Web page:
He Trains Legal Eaglets


His friends joke that USC constitutional law professor Erwin Chemerinsky sleeps only in leap years.

He juggles enough commitments to exhaust a small law firm, and, with the 1995 O.J. Simpson murder trial, his recognition grew beyond academic and legal circles as his commentary became a staple on local and national television.

Newspapers and radio and television stations continue to call on him for quotes, opinion page pieces, debates and insight into legal and political developments.


“He is a real authority on just a wide, wide spectrum of issues, from the 1st Amendment to criminal justice,” said Santa Clara University Law School Dean Gerald F. Uelmen.

Chemerinsky has become a player in Los Angeles civic affairs, serving as chairman of the elected commission created to help write a new City Charter, the municipal constitution. Last year, he was tapped to analyze the LAPD’s internal report on the Rampart scandal for the Los Angeles Police Protective League, the officers union.

Interviews with officers while working on that analysis convinced him that the central problem with the Police Department is its culture. And an essential step in reforming the department will be replacing Police Chief Bernard C. Parks, Chemerinsky said in an interview.

Parks “embodies the culture of the Police Department,” Chemerinsky said. “I don’t believe he is the chief who will reform the department. Reforming the department will have to involve the rank and file and the community in a way that Parks is unwilling to do.”

Chemerinsky is an outspoken advocate of liberal views, steadfast in his support of civil rights, affirmative action, gay rights and abortion rights while opposing the death penalty.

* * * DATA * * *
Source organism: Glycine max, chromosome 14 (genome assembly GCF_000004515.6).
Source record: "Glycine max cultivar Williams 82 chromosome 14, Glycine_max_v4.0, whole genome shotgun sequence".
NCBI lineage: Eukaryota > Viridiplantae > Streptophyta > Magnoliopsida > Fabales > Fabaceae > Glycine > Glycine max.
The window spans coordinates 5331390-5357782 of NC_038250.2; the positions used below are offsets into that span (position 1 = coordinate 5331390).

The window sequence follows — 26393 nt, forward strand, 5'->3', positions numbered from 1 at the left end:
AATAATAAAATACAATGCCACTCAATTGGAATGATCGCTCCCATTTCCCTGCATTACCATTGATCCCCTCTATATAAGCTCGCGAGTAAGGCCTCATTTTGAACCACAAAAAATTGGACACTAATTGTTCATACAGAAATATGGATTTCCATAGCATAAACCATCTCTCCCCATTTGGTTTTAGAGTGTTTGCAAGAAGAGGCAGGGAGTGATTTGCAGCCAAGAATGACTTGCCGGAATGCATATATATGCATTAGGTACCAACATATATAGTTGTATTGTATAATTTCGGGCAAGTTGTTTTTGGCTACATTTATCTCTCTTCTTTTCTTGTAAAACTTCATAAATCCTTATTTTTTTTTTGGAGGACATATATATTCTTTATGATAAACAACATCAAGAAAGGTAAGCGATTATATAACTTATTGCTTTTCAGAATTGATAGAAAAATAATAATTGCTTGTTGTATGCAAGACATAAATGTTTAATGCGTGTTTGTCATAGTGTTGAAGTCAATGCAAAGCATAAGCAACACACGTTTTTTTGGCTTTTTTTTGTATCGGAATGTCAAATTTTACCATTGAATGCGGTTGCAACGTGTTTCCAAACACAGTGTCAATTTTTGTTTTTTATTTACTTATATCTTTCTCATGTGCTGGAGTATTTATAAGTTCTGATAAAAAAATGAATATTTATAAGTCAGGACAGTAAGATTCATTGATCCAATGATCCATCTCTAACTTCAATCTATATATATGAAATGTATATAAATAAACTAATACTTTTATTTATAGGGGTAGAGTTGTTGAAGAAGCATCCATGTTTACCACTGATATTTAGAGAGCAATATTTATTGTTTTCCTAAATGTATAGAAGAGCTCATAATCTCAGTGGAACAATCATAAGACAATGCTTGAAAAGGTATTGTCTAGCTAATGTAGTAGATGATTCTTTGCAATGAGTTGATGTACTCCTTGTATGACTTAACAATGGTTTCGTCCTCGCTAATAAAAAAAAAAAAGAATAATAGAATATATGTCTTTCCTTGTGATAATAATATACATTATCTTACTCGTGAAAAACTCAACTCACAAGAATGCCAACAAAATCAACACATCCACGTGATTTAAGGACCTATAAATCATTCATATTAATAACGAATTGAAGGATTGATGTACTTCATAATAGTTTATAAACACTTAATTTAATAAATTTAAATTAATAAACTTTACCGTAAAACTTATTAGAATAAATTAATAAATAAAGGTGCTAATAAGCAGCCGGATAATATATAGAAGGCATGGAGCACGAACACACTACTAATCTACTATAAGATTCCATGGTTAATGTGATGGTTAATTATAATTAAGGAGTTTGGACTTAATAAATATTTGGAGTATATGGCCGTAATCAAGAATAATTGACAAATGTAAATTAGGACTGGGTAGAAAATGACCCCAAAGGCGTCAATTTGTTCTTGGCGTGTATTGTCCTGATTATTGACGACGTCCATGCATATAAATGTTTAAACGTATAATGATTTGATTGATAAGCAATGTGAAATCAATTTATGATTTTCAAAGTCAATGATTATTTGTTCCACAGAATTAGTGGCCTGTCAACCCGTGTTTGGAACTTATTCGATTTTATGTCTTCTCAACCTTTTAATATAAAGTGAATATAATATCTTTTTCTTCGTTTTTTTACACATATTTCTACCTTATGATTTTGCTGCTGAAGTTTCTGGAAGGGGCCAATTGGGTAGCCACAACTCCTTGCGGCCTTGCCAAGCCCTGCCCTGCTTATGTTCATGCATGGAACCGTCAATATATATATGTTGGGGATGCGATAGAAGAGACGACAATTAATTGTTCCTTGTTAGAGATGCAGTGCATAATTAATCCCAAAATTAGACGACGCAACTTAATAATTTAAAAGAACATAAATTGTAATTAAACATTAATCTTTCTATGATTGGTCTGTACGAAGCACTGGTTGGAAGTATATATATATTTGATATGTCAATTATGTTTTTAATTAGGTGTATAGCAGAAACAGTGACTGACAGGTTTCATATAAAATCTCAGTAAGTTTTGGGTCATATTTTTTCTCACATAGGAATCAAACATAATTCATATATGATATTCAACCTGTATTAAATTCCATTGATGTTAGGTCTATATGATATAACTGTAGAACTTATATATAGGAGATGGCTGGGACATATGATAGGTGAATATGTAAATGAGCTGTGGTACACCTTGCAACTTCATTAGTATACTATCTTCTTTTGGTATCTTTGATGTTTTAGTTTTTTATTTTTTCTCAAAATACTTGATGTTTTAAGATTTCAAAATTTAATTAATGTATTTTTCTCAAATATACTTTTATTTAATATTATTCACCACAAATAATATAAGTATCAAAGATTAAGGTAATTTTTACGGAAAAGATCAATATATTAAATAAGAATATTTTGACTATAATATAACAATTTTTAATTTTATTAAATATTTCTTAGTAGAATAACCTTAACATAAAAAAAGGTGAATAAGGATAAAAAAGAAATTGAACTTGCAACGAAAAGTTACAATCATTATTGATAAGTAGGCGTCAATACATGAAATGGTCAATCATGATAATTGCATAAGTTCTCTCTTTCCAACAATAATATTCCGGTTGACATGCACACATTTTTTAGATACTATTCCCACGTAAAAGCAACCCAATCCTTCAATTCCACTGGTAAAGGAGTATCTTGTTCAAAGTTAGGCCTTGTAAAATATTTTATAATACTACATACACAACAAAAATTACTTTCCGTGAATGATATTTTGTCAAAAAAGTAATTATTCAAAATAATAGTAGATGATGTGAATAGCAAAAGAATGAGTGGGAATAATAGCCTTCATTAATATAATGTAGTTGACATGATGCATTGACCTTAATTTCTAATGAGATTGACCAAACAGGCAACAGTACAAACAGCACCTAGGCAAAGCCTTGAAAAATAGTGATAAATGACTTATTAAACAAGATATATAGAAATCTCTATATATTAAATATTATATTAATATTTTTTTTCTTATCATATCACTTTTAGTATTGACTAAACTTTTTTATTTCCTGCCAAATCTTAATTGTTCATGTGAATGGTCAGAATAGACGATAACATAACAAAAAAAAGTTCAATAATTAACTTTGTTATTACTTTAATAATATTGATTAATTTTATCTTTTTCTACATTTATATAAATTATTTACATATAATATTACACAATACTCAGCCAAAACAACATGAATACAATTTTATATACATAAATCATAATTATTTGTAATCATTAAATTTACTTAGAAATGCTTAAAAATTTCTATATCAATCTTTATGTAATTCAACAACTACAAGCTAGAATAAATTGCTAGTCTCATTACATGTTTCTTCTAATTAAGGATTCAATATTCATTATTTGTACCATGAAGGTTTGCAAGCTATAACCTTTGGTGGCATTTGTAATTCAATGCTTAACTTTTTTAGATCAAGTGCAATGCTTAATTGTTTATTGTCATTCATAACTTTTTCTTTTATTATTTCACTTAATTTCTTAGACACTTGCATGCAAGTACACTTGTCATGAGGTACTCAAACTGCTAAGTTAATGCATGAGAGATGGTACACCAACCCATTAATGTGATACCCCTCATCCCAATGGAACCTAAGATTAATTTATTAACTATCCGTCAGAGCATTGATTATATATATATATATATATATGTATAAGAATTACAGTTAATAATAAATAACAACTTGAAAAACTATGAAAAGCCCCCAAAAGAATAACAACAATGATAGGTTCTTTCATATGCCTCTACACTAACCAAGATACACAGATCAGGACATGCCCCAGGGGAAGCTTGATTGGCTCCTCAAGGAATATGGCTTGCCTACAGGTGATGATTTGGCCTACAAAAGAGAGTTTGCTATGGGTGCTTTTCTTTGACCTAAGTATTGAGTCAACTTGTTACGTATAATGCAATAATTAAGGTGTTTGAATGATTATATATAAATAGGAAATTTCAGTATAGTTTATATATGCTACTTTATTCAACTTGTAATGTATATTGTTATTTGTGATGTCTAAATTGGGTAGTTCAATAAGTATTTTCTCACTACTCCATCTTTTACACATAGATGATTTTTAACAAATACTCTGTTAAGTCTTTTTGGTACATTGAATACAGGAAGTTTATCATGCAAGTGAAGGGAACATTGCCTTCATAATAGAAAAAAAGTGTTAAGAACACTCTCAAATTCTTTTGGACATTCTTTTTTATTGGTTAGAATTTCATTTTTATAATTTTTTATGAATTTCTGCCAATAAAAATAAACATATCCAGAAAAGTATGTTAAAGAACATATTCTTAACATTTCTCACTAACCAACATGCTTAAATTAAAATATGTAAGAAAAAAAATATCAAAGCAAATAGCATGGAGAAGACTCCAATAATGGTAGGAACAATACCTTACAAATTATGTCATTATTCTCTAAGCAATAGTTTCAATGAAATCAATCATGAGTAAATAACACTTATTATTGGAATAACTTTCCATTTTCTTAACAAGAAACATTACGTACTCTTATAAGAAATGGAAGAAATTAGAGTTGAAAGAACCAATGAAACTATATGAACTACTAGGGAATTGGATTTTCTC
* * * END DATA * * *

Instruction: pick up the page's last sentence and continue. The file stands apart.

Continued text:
Yet many of his ideological adversaries have nothing but respect for him, regardless of how much they may disagree with his positions.

“I have never heard a harsh word about Erwin Chemerinsky,” said conservative Pepperdine University Law School professor Douglas W. Kmiec.

Friends call Chemerinsky indefatigable but emphasize that his capacity for work is not his most notable trait.

“The most important thing about Erwin is, he is just a ceaselessly decent and kind person,” said Scott Altman, associate dean of USC’s law school.

Former Councilwoman Jackie Goldberg, who persuaded Chemerinsky to run for the charter commission, has had her “testy moments” with him.

“But do I still love Erwin Chemerinsky?” asked Goldberg, now a state assemblywoman, who wound up opposing the new charter. “You bet I do. He’s absolutely honest to a fault.”

Even Chemerinsky’s ex-wife calls him “one of the best people walking the face of the Earth.”

Away from the spotlight of high-profile cases--helping Al Gore’s legal team draft its Supreme Court brief, for example--Chemerinsky is just as likely to get up early on a Saturday to spend a day speaking to elderly residents of a nursing home, or to go out in the middle of the night to baby-sit for a friend whose wife had to be rushed to a hospital in labor.

Two appeals of three-strikes convictions that Chemerinsky has filed sit on a counter in his campus office. One is for a homeless man serving 25 years to life for stealing two bottles of liquor and an umbrella on a rainy night; the other for a man caught twice stealing videotapes worth $150.

Advocacy Stops at Textbooks

“The judge sentenced him to 50 years to life, 25 to life on each count,” Chemerinsky said of the second case, his voice rising slightly with indignation.

His work on those cases, friends say, is another reflection of his values.

“He usually works for free and almost always where his heart is,” said Los Angeles lawyer Edward Lazarus.

Chemerinsky’s advocacy, though, does not find its way into his teaching and textbooks, said Kmiec, who often debates him on radio and at legal forums.